Everyone who follows television is tripping out over the stunning success of HBO’s True Blood, and even I, as a fan, am rather stunned. Consider this: when True Blood premiered last year it garnered 1.44 million viewers, leaving industry watchers to once again proclaim that HBO had lost its mojo. Last week’s episode, in advance of the season two finale, received 5.2 million viewers (the season high was the week before at 5.3). It stands to be HBO’s most successful show since The Sopranos and Sex and the City. Plus, name one television show in the past five years that’s seen that kind of growth! (It’s a sign to all networks, cable and network, that not every show that starts weak ends weak).
Why has True Blood been rising so fast? The main reasons are pretty clear: OnDemand viewings in advance of season two (bored summer TV fans like myself needed something to watch) and DVD sales (powered by word of mouth) are the biggest drivers. The ratings had been rising all throughout the first season too, which suggests the show’s narrative strategies — and constant replays — including campy, over-the-top acting, surprise endings, and bloodsport are all drivers.
I’d add another though: schadenfreude. The thematic/ideological appeal of True Blood is watching the South crumble amidst its own morality and ignorance. Remember, HBO viewers are slightly wealthier and more liberal than your average TV viewer, with concentrations in cities and suburbs. True Blood plays up the hick factor with exaggerated accents and its country setting. Sookie, our heroine, is the pure Southern virgin — how many outfits in white can a girl have? — consistently defiled by miscegenation, lawlessness, outsiders and predatory men of the European nature (vampire style in True Blood is pure euro trash; we saw this at the vamp party for Godric in Texas. Many of the vampires actually are Europeans, with strong accents and second languages).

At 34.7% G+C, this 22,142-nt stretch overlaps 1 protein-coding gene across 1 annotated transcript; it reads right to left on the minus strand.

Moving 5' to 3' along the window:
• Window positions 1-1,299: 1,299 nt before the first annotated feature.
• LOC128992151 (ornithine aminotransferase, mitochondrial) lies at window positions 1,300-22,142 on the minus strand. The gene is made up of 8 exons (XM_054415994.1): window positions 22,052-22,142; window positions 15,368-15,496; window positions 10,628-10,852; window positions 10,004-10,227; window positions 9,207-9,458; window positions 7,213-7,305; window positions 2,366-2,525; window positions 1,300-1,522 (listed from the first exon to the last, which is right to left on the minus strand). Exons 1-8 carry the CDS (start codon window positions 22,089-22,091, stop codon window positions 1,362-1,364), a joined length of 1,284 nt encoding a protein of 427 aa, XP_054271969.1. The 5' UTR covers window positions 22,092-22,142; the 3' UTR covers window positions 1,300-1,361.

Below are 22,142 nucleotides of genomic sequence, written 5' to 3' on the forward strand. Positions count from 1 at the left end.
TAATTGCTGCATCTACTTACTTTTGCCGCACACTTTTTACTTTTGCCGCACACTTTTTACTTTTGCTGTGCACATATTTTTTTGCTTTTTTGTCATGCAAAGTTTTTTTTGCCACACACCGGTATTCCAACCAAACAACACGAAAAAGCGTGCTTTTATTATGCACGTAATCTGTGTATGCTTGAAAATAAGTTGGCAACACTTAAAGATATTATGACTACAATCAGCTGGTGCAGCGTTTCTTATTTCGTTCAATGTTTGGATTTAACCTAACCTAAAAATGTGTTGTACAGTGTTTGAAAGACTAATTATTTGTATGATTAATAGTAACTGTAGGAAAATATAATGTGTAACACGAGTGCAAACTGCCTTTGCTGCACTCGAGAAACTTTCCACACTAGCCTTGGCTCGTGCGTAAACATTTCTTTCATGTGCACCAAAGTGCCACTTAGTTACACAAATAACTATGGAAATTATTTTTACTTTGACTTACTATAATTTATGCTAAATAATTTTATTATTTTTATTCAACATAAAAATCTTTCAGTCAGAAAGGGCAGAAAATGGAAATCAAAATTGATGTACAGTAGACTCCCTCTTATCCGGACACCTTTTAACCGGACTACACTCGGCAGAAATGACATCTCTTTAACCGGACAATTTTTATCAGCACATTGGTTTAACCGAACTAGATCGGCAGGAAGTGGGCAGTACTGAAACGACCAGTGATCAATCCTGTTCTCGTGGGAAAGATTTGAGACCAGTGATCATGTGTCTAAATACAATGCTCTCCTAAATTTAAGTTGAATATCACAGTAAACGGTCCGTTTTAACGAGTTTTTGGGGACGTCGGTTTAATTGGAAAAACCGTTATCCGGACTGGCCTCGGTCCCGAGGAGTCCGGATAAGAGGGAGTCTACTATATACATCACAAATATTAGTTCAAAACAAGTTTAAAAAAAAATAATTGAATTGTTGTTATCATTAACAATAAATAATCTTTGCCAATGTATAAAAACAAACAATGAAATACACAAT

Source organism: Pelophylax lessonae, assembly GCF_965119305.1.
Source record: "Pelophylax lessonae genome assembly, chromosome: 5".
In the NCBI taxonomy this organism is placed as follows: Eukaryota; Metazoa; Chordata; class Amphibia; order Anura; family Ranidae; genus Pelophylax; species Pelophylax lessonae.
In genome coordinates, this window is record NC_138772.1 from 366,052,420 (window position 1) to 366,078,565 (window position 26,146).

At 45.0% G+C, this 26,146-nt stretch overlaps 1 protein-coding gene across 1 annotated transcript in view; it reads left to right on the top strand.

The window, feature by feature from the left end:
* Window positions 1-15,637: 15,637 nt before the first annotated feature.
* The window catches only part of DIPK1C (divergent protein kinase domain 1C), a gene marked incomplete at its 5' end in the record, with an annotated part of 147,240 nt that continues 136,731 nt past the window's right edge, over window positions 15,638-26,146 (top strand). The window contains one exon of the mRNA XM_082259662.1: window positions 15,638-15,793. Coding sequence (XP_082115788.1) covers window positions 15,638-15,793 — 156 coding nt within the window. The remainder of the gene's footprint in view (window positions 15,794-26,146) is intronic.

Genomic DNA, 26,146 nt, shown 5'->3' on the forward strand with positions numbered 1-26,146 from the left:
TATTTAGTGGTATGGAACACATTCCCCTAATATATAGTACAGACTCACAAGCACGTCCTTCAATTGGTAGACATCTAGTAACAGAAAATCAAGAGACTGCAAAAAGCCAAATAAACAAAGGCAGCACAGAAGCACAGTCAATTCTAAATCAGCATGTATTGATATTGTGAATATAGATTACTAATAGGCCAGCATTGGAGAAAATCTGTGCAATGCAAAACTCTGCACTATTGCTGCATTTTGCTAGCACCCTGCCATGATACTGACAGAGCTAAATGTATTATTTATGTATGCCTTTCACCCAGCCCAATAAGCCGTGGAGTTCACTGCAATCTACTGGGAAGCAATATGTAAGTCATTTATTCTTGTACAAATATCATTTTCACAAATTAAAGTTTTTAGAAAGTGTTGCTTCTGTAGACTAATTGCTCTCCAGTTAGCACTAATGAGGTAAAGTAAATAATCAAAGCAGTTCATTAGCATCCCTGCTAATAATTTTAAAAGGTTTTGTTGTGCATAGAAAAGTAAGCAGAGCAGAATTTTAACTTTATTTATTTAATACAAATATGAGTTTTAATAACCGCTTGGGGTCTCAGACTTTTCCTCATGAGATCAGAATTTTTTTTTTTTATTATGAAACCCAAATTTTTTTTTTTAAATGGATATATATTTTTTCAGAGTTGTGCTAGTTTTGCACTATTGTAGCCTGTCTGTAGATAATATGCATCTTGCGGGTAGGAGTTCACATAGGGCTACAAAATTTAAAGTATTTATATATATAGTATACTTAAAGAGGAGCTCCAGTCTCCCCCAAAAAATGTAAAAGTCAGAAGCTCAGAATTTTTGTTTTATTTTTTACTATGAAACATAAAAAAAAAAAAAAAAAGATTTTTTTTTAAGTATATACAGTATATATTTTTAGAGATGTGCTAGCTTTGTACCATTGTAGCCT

This theme was pretty soft in the first season, focused as it was on Sookie’s relationship with Bill. But the arrival of Maryann, a hedonistic Greek god in the vain of Dionysus, has made this all the more clear. Watching the wholesome Southern town driven to wild sex, drugs, violence and sodomy by a beguiling outsider is eye candy for liberal onlookers. It’s as if those birther/deather, I-don’t-want-Obama-talking-to-my-kids, anti-gay conservatives were suddenly forced, through hypnosis, to do all they decry publicly (and perhaps do privately).
Bon Temps, True Blood‘s central town, is behind the times. The presence of a vampire public relations effort — appearing on shows like Bill Maher and cable news — is a sign that the nation’s most liberal centers have already gotten down with vampires. True Blood doesn’t give us polls, but it’s possible a majority of the country is fine with vampires having equal rights, just as the majority of country, when asked proper questions, wants universal healthcare and is fine with Barack Obama talking to their kids. Bon Temps, Louisiana, we assume, is an island of ignorance, one of those places just a few years behind everywhere else.
Can we see this schadenfreude dynamic in another hot cable television series? I’d posit Mad Men as well.
First: schadenfreude is not the primary appeal of Mad Men. I’ve been clear that the show’s plotting and its patience with its characters are the key drivers: the show is grown-up (and very pretty).